Little is known about the religion of the people of the Altai. Writing of the Scythians to the west, Herodotus noted that ‘it was not not their custom to raise cult statues, altars, or temples’. No places of worship have been found in the Altai. Since the nomads had no writings, there are no texts to shed light upon their beliefs.
Evidence of ritual practices has been found at Pazyryk – a leather bag containing fingernails and hair, which may relate to some obscure ceremony. There are other indications of practices similar to shamanism, widespread in Mongolia and Siberia.
The shaman was a priest, sorcerer, and healer, the mediator between the natural and supernatural worlds. To reach the spirit world, the shaman would don a stag’s head or antlers and enter into an ecstatic trance induced by drugs and music.
Shamans are likely to have presided over the burials at Pazyryk. From evidence at the site, some aspects of the funeral ceremonies can be reconstructed.
They probably took place in the summer, the only time of year when the ground was not frozen. The bodies of the dead were embalmed, the muscle tissue removed through incisions in the skin and the cavities stuffed with grass. The incisions were then sewn up with sinews. The coffin containing the embalmed bodies, perhaps of the chieftain and his wife, was placed inside the larch-log chamber with the possessions that had been chosen to accompany them into the afterlife: fine carpets and hangings, and vessels of food and drink. The resplendent horses were screened from the coffin area by a wooden partition.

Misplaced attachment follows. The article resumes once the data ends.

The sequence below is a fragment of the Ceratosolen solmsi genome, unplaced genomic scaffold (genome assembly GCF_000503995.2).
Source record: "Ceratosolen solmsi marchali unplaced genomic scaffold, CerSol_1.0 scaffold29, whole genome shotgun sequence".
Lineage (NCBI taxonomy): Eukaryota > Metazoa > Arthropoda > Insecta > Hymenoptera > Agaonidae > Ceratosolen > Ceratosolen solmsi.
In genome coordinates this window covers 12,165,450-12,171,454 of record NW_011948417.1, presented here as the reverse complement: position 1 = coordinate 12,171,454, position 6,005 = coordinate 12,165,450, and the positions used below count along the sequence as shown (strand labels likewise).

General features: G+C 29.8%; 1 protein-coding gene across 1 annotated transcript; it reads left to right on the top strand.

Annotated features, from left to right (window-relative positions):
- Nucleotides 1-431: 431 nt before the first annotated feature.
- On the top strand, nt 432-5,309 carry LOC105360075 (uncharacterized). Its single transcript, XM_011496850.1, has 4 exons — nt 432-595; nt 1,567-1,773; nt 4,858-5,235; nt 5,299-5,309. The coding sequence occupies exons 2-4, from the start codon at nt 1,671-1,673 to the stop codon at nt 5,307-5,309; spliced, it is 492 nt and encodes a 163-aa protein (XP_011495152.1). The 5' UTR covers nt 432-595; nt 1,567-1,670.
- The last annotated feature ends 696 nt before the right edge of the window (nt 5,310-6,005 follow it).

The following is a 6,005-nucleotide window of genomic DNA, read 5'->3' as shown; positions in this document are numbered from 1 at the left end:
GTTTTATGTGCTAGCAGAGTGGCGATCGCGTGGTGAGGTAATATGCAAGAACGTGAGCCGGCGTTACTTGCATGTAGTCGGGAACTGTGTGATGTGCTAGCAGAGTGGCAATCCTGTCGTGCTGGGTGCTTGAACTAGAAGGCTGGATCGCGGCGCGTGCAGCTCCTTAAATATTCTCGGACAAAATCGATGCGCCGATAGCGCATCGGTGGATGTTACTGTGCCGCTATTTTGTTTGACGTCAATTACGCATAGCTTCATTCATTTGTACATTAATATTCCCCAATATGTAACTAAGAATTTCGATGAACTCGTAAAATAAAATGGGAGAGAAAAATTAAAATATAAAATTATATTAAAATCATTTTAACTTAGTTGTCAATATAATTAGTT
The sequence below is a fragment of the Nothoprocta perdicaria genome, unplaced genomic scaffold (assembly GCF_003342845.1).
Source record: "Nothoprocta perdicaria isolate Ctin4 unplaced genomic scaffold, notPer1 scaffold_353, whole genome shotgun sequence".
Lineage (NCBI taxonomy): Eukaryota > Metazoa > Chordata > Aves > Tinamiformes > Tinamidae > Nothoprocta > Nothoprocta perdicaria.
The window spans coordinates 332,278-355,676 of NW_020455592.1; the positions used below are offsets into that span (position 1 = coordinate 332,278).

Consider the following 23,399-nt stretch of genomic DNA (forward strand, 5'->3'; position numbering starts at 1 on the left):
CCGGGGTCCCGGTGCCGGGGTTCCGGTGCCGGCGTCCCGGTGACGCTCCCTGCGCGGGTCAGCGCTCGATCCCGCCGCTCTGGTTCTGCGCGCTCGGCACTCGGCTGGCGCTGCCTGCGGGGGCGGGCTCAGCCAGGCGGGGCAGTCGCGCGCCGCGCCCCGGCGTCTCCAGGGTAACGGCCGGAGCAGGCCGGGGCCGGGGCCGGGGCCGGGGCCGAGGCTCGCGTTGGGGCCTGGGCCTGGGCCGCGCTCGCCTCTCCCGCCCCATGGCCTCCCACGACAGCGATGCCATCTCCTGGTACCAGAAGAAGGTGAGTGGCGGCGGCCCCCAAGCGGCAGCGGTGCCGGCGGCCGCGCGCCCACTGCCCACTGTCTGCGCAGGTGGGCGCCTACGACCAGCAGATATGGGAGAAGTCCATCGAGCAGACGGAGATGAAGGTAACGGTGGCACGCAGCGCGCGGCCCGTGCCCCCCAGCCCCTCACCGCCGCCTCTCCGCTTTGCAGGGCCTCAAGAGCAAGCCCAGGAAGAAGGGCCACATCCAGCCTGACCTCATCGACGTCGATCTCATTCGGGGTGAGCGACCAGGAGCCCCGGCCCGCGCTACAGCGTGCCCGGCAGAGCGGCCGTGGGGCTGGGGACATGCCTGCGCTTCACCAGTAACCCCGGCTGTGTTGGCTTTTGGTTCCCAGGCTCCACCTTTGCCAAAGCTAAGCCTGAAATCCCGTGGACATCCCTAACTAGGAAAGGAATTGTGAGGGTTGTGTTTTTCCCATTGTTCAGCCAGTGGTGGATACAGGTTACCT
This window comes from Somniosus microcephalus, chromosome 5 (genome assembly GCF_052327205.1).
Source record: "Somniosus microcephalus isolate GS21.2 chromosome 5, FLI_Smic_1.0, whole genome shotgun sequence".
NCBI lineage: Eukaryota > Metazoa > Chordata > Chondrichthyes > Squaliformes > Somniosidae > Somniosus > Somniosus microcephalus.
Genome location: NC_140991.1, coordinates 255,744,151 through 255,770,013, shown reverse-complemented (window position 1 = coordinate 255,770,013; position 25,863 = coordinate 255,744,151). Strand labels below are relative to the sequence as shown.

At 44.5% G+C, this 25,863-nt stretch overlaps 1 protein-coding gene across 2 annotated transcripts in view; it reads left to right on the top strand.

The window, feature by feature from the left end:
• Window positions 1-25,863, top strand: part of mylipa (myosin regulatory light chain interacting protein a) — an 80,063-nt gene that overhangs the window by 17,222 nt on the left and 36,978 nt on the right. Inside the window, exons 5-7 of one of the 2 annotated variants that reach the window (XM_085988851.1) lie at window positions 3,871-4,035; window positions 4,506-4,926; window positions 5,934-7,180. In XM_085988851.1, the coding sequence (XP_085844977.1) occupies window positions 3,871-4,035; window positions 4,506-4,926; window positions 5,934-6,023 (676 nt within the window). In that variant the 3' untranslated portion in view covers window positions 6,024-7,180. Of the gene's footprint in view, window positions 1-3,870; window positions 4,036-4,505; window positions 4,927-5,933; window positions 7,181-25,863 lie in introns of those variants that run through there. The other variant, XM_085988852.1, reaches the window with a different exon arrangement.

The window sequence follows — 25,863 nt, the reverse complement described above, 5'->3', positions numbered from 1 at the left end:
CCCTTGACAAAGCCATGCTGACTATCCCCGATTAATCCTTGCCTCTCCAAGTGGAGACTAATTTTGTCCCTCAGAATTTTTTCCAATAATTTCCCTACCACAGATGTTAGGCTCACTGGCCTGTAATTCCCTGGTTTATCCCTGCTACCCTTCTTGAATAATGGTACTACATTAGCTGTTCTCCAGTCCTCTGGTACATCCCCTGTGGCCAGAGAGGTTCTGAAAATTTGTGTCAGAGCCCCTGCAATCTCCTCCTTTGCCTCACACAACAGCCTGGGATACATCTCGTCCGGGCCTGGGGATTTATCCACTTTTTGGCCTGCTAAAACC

The arrangement of the chamber seems to have been followed by a feast and a ritual fumigation using narcotics. Two of the Pazyryk tombs contained equipment for smoking hashish: small bronze cauldrons which held carbonized seeds of hemp and stones. A framework of sticks supported a miniature felt tent which could have retained the smoke for better inhalation.
Herodotus recorded how the Scythains performed fumigations after funerals, describing it as a ‘vapour bath’. The details fit in remarkably well with the evidence that has been found at Pazyryk:
‘On a framework of three sticks, meeting at the top, they stretch pieces of woolen cloth, taking care to get the joins as perfect as they can. Inside the little tent they put a dish with red-hot stones on it. Then they take some hemp seed, creep into the tent, and throw the seed onto the hot stones.
‘At once it begins to smoke, giving off a vapour unsurpassed by any vapour bath one could find in Greece. The Scythains enjoy it so much they howl with pleasure . . .’
Music almost certainly contributed to the sacred ceremonies of death. Drums made of a membrane stretched across a horn body have been found in the tombs, and are similar to items that are still used in Tibet, Afghanistan, and Iran.
After the last rituals had been performed, the pit was covered with birch bark and twigs, followed by layers of lorch logs. The earth dug out earlier was heaped on top, and covered with a pile of stones up to 4.5m (15ft) high. As the centuries passed and the nomads disappeared from the Altai, the stone mounds remained as the only visible testament to their civilization.